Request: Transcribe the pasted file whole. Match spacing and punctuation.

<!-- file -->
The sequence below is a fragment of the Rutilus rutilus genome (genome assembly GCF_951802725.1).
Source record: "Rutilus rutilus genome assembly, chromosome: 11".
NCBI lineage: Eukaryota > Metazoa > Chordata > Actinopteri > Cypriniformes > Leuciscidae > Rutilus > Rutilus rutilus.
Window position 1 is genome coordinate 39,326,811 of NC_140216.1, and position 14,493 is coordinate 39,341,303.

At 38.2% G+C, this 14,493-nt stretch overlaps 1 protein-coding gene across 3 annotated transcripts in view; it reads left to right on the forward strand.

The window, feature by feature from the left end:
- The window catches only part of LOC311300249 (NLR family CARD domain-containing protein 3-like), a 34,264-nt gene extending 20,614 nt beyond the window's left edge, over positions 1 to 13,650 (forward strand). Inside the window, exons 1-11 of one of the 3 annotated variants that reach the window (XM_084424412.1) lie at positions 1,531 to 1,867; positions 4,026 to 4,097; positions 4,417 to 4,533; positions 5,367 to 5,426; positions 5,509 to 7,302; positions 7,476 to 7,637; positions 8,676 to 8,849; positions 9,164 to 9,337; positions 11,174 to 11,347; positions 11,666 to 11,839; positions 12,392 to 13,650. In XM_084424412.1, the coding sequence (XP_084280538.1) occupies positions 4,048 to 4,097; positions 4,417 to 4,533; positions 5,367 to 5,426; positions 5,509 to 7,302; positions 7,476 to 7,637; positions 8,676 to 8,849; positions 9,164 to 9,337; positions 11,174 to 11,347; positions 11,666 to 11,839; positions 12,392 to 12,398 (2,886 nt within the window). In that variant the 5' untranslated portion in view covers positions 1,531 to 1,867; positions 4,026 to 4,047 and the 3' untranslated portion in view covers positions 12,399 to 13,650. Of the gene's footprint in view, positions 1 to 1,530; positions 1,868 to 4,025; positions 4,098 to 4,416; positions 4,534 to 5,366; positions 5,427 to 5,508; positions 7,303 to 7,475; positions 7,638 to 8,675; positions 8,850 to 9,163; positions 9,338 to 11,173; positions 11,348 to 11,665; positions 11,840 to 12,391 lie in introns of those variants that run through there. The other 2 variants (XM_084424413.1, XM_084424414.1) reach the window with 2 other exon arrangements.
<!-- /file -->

The sequence below is a fragment of the Rutilus rutilus genome (genome assembly GCF_951802725.1).
Source record: "Rutilus rutilus genome assembly, chromosome: 11".
NCBI lineage: Eukaryota > Metazoa > Chordata > Actinopteri > Cypriniformes > Leuciscidae > Rutilus > Rutilus rutilus.
Window position 1 is genome coordinate 39,326,811 of NC_140216.1, and position 14,493 is coordinate 39,341,303.

At 38.2% G+C, this 14,493-nt stretch overlaps 1 protein-coding gene across 3 annotated transcripts in view; it reads left to right on the forward strand.

The window, feature by feature from the left end:
- The window catches only part of LOC311300249 (NLR family CARD domain-containing protein 3-like), a 34,264-nt gene extending 20,614 nt beyond the window's left edge, over positions 1 to 13,650 (forward strand). Inside the window, exons 1-11 of one of the 3 annotated variants that reach the window (XM_084424412.1) lie at positions 1,531 to 1,867; positions 4,026 to 4,097; positions 4,417 to 4,533; positions 5,367 to 5,426; positions 5,509 to 7,302; positions 7,476 to 7,637; positions 8,676 to 8,849; positions 9,164 to 9,337; positions 11,174 to 11,347; positions 11,666 to 11,839; positions 12,392 to 13,650. In XM_084424412.1, the coding sequence (XP_084280538.1) occupies positions 4,048 to 4,097; positions 4,417 to 4,533; positions 5,367 to 5,426; positions 5,509 to 7,302; positions 7,476 to 7,637; positions 8,676 to 8,849; positions 9,164 to 9,337; positions 11,174 to 11,347; positions 11,666 to 11,839; positions 12,392 to 12,398 (2,886 nt within the window). In that variant the 5' untranslated portion in view covers positions 1,531 to 1,867; positions 4,026 to 4,047 and the 3' untranslated portion in view covers positions 12,399 to 13,650. Of the gene's footprint in view, positions 1 to 1,530; positions 1,868 to 4,025; positions 4,098 to 4,416; positions 4,534 to 5,366; positions 5,427 to 5,508; positions 7,303 to 7,475; positions 7,638 to 8,675; positions 8,850 to 9,163; positions 9,338 to 11,173; positions 11,348 to 11,665; positions 11,840 to 12,391 lie in introns of those variants that run through there. The other 2 variants (XM_084424413.1, XM_084424414.1) reach the window with 2 other exon arrangements.